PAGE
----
Queens Clergy Unite For Sandy Aid
By Megan Montalvo
After months of pleading with the Bloomberg administration to help address issues with mold caused by Superstorm Sandy, the Queens Congregations United for Action are breathing a collective sigh of relief in light of the Mayor’s recent mold treatment announcement.
On Jan. 31, Joseph McKellar of QCUA released a statement that coincided with the date of Bloomberg’s public address, which read, “This program is a positive step towards addressing an urgent problem, and an indication that Mayor Bloomberg is starting to take the mold crisis seriously. However, based on what we’ve heard in communities hardest hit by Sandy, 2,000 homes is only a start.”
According to McKellar, families in Queens congregations and communities have been struggling with mold infestations for nearly 100 days.
While the group of interfaith clergy remains cautiously optimistic about the Mayor’s Fund sponsorship of a $15 million remediation program that will be administered by Neighborhood Revitalization NYC, McKellar stressed that considering “there are as much as 80,000 homes with water damage in New York City as a result of Sandy, it’s going to be important to significantly expand this program based on the extent of the serious threat mold presents to the health and safety of many Sandy victims.”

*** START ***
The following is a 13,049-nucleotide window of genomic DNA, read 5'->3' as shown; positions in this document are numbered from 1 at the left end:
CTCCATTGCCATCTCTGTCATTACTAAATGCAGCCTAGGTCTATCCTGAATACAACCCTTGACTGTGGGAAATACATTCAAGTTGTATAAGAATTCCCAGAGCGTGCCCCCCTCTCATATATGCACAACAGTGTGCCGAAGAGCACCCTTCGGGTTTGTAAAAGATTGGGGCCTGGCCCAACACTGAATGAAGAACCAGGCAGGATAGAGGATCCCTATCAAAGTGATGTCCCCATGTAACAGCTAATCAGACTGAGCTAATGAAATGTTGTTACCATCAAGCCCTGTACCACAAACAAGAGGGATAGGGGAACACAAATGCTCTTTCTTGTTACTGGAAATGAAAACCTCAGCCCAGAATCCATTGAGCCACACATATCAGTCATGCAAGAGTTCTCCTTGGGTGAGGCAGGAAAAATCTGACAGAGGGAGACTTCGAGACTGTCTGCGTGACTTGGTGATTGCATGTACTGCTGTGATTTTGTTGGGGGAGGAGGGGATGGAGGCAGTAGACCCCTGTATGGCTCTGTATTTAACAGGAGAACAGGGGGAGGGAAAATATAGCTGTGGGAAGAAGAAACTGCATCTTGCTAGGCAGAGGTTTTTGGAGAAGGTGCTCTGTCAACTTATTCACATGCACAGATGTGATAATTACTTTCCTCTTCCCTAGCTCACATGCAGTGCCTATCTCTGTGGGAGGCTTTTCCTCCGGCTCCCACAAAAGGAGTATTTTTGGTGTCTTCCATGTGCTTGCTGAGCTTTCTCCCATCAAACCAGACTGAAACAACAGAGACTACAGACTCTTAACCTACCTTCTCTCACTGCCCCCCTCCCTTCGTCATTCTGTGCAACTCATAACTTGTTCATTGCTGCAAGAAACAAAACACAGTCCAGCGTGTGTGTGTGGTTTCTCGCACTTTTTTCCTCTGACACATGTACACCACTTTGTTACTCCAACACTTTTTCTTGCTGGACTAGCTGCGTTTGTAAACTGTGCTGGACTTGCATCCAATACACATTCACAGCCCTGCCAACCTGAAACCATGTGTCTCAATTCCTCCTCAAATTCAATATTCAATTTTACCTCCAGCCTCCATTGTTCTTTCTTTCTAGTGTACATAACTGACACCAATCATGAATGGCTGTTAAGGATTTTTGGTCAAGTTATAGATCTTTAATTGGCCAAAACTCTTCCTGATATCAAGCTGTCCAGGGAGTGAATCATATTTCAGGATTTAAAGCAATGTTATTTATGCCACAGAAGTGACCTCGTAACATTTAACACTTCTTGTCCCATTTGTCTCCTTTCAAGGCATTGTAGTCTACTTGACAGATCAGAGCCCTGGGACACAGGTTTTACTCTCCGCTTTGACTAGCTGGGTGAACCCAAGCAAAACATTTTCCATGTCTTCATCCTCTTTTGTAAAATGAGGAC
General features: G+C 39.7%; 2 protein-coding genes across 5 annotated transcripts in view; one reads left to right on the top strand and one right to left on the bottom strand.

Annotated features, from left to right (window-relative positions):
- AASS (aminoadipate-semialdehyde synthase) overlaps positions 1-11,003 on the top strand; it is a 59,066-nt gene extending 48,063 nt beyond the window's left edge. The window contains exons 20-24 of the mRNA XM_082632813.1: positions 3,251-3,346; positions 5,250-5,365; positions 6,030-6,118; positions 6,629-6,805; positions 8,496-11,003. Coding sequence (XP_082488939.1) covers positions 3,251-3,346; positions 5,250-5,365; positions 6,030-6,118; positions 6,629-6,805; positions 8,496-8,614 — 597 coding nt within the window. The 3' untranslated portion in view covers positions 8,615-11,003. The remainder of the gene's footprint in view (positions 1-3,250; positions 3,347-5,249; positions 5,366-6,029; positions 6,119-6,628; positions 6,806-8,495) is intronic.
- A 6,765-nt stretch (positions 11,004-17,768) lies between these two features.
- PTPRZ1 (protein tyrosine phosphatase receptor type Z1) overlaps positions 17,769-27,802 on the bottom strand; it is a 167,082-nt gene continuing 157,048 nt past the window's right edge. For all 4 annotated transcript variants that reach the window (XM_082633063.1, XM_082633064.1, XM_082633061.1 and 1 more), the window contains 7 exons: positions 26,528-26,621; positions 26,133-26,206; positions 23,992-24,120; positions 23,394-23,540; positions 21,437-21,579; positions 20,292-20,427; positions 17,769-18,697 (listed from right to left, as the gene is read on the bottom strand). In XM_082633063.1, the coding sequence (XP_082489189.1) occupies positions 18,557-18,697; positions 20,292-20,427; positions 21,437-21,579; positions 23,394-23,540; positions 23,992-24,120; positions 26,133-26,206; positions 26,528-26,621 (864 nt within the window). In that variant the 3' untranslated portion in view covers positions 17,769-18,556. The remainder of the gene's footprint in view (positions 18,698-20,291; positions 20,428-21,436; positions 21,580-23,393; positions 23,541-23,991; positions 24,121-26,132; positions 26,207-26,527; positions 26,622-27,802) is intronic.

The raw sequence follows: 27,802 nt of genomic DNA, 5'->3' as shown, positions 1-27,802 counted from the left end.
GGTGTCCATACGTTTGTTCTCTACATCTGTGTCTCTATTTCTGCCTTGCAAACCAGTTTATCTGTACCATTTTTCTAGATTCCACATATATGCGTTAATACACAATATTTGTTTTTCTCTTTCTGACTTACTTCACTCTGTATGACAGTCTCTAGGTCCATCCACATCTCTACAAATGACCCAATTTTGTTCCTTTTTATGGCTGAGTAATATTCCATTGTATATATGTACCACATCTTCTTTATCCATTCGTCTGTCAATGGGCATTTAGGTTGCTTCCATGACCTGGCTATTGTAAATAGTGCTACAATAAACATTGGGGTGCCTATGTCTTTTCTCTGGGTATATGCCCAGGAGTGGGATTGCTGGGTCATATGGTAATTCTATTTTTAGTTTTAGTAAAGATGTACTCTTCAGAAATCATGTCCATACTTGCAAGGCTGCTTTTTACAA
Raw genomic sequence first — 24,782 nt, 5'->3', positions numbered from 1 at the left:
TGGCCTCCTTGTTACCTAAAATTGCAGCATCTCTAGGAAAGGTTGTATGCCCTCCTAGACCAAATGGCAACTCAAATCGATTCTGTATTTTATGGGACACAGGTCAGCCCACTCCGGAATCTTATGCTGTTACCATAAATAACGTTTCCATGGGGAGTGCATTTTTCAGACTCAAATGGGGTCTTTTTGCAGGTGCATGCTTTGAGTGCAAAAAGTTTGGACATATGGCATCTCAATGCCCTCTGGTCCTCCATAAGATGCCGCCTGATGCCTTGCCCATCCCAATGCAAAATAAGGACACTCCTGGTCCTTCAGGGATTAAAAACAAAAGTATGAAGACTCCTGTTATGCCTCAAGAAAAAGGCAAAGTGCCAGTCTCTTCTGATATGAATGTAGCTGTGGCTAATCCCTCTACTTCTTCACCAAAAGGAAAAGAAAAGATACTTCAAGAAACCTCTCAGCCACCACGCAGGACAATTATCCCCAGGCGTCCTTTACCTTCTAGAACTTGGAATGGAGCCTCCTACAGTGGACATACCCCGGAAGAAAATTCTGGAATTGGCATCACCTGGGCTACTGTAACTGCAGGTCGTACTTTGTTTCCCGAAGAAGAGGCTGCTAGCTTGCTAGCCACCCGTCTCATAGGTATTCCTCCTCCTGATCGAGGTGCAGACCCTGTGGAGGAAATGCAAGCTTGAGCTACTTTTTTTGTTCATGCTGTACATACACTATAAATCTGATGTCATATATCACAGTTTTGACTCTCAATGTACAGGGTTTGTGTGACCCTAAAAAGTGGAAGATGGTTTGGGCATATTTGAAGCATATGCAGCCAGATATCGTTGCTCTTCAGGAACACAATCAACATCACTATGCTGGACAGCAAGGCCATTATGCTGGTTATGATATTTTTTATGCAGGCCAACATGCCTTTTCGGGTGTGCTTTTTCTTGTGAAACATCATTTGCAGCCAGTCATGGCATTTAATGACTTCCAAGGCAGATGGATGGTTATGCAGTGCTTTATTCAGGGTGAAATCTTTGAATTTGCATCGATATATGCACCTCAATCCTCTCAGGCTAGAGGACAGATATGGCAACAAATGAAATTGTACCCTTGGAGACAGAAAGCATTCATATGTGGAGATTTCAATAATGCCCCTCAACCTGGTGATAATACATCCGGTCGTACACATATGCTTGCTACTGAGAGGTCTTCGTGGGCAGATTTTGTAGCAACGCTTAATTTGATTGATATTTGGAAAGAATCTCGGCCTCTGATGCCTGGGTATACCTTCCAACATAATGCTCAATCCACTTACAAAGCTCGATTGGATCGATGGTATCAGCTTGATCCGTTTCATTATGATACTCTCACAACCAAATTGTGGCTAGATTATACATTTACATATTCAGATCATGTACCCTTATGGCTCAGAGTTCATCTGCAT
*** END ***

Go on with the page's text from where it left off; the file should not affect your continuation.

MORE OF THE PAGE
Among concerns over the spreading of “The Rockaway Cough,” the QCUA held a rally at City Hall in mid-December, calling for Mayor Bloomberg to fix the Rapid Repairs program and include mold remediation and the restoration of power by December 31.
Though power has yet to be restored fully to large number of Queens homes, McKellar said that the QCUA will continue to further their attempts to meet with Bloomberg.
To date, the organization has delivered petitions to City Hall signed by more than 2,000 New Yorkers who support their request for more government assistance in addition to creating the “Back Home, Back to Work” mold remediation program, which would have the capacity to clean up the mold epidemic at scale. If fully resourced, McKellar says the program will be able to launch immediately.
“We look forward to having the opportunity to sit down with the inner sanctum of the Mayor’s office hopefully within the coming weeks,” McKellar said. “While we recognize that so many people have been affected, the important thing to remember is that as volunteers, we can only do so much. We need help - professional help.”
Reach Reporter Megan Montalvo at (718) 357-7400 Ext. 128 or firstname.lastname@example.org.